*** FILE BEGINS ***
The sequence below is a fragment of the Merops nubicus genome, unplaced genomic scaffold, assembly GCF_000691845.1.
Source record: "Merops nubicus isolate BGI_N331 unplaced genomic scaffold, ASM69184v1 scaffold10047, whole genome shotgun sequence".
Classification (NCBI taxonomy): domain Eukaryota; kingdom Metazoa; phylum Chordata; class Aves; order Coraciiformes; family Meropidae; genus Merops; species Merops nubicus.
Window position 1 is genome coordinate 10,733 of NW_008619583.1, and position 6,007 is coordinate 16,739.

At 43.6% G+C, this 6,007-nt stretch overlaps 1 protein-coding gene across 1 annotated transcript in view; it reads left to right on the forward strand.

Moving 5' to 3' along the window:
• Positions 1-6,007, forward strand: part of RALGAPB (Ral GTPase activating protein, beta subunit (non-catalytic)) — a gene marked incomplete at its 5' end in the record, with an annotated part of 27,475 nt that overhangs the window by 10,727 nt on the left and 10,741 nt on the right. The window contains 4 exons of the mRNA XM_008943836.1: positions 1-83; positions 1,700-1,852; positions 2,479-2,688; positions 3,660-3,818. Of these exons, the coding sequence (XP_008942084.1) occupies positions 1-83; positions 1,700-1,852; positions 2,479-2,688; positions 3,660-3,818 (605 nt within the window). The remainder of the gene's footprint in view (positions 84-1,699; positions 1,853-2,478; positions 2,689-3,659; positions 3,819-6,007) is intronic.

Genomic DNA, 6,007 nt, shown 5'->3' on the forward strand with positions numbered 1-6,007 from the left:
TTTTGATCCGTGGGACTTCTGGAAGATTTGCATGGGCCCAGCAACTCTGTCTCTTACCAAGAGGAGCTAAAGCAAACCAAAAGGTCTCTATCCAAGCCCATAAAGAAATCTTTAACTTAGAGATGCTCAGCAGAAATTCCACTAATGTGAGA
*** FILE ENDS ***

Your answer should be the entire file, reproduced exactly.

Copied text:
The sequence below is a fragment of the Merops nubicus genome, unplaced genomic scaffold, assembly GCF_000691845.1.
Source record: "Merops nubicus isolate BGI_N331 unplaced genomic scaffold, ASM69184v1 scaffold10047, whole genome shotgun sequence".
Classification (NCBI taxonomy): domain Eukaryota; kingdom Metazoa; phylum Chordata; class Aves; order Coraciiformes; family Meropidae; genus Merops; species Merops nubicus.
Window position 1 is genome coordinate 10,733 of NW_008619583.1, and position 6,007 is coordinate 16,739.

At 43.6% G+C, this 6,007-nt stretch overlaps 1 protein-coding gene across 1 annotated transcript in view; it reads left to right on the forward strand.

Moving 5' to 3' along the window:
• Positions 1-6,007, forward strand: part of RALGAPB (Ral GTPase activating protein, beta subunit (non-catalytic)) — a gene marked incomplete at its 5' end in the record, with an annotated part of 27,475 nt that overhangs the window by 10,727 nt on the left and 10,741 nt on the right. The window contains 4 exons of the mRNA XM_008943836.1: positions 1-83; positions 1,700-1,852; positions 2,479-2,688; positions 3,660-3,818. Of these exons, the coding sequence (XP_008942084.1) occupies positions 1-83; positions 1,700-1,852; positions 2,479-2,688; positions 3,660-3,818 (605 nt within the window). The remainder of the gene's footprint in view (positions 84-1,699; positions 1,853-2,478; positions 2,689-3,659; positions 3,819-6,007) is intronic.

Genomic DNA, 6,007 nt, shown 5'->3' on the forward strand with positions numbered 1-6,007 from the left:
TTTTGATCCGTGGGACTTCTGGAAGATTTGCATGGGCCCAGCAACTCTGTCTCTTACCAAGAGGAGCTAAAGCAAACCAAAAGGTCTCTATCCAAGCCCATAAAGAAATCTTTAACTTAGAGATGCTCAGCAGAAATTCCACTAATGTGAGA